In Job 36 Elihu ascribes righteousness to his Maker, and assures Job that “He that is perfect in knowledge is with thee.” God despiseth not any, and He withdraweth not His eyes from the righteous; and if they are afflicted it is for their blessing. He closes with dwelling on the incomprehensible power of God.
God Himself then takes up the case of Job, and, by speaking of the acts of His own divine wisdom and power in nature, shows by contrast the utter insignificance of Job. As to the wisdom of God’s ways, would Job pretend to instruct Him? Job replied “I am vile,” and is silent. God continues to argue with him, “Wilt thou disannul My judgment? wilt thou condemn Me, that thou mayest be righteous?” And He again points to His power in nature. Job confesses that he had uttered what he understood not: things too wonderful for him, which he knew not. He said, “I have heard of thee by the hearing of the ear: but now mine eye seeth Thee: wherefore I abhor myself, and repent in dust and ashes.”
Job had now learned the lesson God intended to teach him: he is in his proper place of nothingness before God. There God can take him up. In 1 Corinthians 1 Christ is seen to be the wisdom and power of God when man is brought to nothing by the cross. Job had seen God, and all was changed. God reproved Job’s friends: they had not spoken of Him what was right as Job had. They must take a sacrifice, and Job must pray for them: Job was God’s servant, and him God would accept. God blessed his latter end more than the beginning: he had great possessions, and seven sons and three daughters. He lived after his restoration 140 years.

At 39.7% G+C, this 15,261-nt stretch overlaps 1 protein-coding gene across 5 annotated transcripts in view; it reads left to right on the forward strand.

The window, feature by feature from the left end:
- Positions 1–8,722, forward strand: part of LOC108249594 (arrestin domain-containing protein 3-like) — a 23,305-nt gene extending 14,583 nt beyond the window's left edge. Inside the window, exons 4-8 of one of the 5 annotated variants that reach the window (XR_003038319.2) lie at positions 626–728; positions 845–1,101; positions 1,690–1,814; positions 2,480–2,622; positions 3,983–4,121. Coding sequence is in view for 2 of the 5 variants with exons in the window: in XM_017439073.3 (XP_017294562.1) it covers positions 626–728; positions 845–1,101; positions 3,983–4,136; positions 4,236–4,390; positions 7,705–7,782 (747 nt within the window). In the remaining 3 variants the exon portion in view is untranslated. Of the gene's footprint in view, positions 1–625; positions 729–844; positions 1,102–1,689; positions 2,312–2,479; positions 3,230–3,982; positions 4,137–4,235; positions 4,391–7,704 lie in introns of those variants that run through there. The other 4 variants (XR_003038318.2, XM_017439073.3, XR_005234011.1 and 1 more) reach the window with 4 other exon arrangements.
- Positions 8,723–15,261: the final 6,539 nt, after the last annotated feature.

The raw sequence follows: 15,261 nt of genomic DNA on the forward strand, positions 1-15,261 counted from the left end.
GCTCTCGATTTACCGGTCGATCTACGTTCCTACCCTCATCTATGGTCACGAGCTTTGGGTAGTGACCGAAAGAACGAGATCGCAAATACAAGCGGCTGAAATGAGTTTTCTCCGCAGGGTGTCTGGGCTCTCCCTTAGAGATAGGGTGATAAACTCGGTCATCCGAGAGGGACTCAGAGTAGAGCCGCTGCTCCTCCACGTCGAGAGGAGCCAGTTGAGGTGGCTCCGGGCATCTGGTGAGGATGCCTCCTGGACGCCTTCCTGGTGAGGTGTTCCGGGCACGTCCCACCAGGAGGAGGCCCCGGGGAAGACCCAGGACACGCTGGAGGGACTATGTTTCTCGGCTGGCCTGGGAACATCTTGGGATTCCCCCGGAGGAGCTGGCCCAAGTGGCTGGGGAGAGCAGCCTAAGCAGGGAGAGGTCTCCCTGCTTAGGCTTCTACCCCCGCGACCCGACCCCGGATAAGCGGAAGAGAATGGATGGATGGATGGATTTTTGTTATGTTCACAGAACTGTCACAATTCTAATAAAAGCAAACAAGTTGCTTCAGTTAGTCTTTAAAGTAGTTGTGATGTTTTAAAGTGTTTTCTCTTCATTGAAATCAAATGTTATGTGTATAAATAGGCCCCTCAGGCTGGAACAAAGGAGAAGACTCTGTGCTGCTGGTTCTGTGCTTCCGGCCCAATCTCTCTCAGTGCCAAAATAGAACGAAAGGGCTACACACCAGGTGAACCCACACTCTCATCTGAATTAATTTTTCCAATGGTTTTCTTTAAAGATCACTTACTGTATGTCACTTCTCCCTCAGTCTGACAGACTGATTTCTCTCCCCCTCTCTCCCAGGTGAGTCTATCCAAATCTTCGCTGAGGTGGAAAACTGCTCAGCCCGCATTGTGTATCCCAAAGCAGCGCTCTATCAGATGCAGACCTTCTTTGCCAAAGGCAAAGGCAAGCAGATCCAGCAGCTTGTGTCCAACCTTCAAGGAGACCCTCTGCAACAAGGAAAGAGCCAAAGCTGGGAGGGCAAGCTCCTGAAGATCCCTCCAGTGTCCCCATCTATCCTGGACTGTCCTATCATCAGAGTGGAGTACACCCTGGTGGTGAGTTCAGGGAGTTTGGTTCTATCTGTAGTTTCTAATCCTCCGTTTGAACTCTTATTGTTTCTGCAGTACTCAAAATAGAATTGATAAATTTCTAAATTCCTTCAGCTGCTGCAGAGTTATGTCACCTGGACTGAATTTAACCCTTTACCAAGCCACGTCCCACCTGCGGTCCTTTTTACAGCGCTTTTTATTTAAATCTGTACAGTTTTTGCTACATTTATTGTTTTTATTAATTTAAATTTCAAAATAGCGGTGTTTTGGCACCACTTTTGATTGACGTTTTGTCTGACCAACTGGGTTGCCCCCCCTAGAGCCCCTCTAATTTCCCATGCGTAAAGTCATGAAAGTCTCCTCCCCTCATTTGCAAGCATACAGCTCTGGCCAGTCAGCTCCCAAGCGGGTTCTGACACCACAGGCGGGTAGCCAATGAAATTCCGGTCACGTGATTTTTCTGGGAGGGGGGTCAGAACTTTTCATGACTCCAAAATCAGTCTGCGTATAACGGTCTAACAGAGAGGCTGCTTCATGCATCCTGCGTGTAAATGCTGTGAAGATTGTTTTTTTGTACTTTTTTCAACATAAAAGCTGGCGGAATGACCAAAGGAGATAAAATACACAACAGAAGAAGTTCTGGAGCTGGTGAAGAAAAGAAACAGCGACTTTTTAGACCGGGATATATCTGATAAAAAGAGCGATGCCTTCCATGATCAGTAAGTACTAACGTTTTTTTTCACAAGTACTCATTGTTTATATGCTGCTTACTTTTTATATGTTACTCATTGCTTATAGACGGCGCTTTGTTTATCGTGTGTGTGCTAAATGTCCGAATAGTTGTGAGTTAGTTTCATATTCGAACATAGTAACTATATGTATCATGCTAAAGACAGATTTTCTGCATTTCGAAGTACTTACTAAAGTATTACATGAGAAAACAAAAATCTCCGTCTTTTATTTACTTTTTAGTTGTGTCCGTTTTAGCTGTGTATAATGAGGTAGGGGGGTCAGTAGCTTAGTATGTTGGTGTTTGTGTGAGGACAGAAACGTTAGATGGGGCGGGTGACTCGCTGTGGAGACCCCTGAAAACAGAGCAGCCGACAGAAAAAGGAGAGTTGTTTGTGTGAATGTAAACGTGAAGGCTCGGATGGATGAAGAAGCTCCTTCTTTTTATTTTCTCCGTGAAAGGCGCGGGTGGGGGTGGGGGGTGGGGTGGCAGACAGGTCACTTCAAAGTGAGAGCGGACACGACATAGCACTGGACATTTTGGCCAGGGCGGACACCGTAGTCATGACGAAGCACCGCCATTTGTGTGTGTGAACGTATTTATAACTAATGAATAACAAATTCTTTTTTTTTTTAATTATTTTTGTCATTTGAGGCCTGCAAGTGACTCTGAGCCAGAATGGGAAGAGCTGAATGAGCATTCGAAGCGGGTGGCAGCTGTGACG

Twice Job is mentioned along with Noah and Daniel in connection with “righteousness” when the state of Israel had become so iniquitous that if these three men had been there, even their righteousness would have delivered their own souls only, but would not have saved so much as a son or a daughter (Ezek. 14:14,2014Though these three men, Noah, Daniel, and Job, were in it, they should deliver but their own souls by their righteousness, saith the Lord God. (Ezekiel 14:14)
20Though Noah, Daniel, and Job, were in it, as I live, saith the Lord God, they shall deliver neither son nor daughter; they shall but deliver their own souls by their righteousness. (Ezekiel 14:20)
). Job is also held up as an example of endurance, and as showing what the end of the Lord is, that He is very pitiful, and of tender mercy (James 5:1111Behold, we count them happy which endure. Ye have heard of the patience of Job, and have seen the end of the Lord; that the Lord is very pitiful, and of tender mercy. (James 5:11)).